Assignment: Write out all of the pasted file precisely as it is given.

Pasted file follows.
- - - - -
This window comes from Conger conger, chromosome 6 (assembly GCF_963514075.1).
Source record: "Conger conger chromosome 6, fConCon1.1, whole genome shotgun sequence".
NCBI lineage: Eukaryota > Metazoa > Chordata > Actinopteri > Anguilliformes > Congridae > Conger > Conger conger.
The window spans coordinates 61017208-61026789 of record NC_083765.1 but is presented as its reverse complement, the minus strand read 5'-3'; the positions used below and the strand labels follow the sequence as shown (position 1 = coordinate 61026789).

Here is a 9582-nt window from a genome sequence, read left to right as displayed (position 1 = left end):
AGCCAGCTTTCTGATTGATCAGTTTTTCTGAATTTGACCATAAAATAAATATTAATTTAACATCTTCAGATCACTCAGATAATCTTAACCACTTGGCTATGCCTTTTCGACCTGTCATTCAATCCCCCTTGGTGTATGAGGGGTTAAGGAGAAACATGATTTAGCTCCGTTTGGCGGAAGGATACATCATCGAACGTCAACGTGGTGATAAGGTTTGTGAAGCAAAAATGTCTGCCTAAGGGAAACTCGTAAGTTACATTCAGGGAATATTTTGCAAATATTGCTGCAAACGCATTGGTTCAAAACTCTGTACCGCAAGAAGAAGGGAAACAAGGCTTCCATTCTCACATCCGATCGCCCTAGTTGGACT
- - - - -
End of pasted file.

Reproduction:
This window comes from Conger conger, chromosome 6 (assembly GCF_963514075.1).
Source record: "Conger conger chromosome 6, fConCon1.1, whole genome shotgun sequence".
NCBI lineage: Eukaryota > Metazoa > Chordata > Actinopteri > Anguilliformes > Congridae > Conger > Conger conger.
The window spans coordinates 61017208-61026789 of record NC_083765.1 but is presented as its reverse complement, the minus strand read 5'-3'; the positions used below and the strand labels follow the sequence as shown (position 1 = coordinate 61026789).

Here is a 9582-nt window from a genome sequence, read left to right as displayed (position 1 = left end):
AGCCAGCTTTCTGATTGATCAGTTTTTCTGAATTTGACCATAAAATAAATATTAATTTAACATCTTCAGATCACTCAGATAATCTTAACCACTTGGCTATGCCTTTTCGACCTGTCATTCAATCCCCCTTGGTGTATGAGGGGTTAAGGAGAAACATGATTTAGCTCCGTTTGGCGGAAGGATACATCATCGAACGTCAACGTGGTGATAAGGTTTGTGAAGCAAAAATGTCTGCCTAAGGGAAACTCGTAAGTTACATTCAGGGAATATTTTGCAAATATTGCTGCAAACGCATTGGTTCAAAACTCTGTACCGCAAGAAGAAGGGAAACAAGGCTTCCATTCTCACATCCGATCGCCCTAGTTGGACT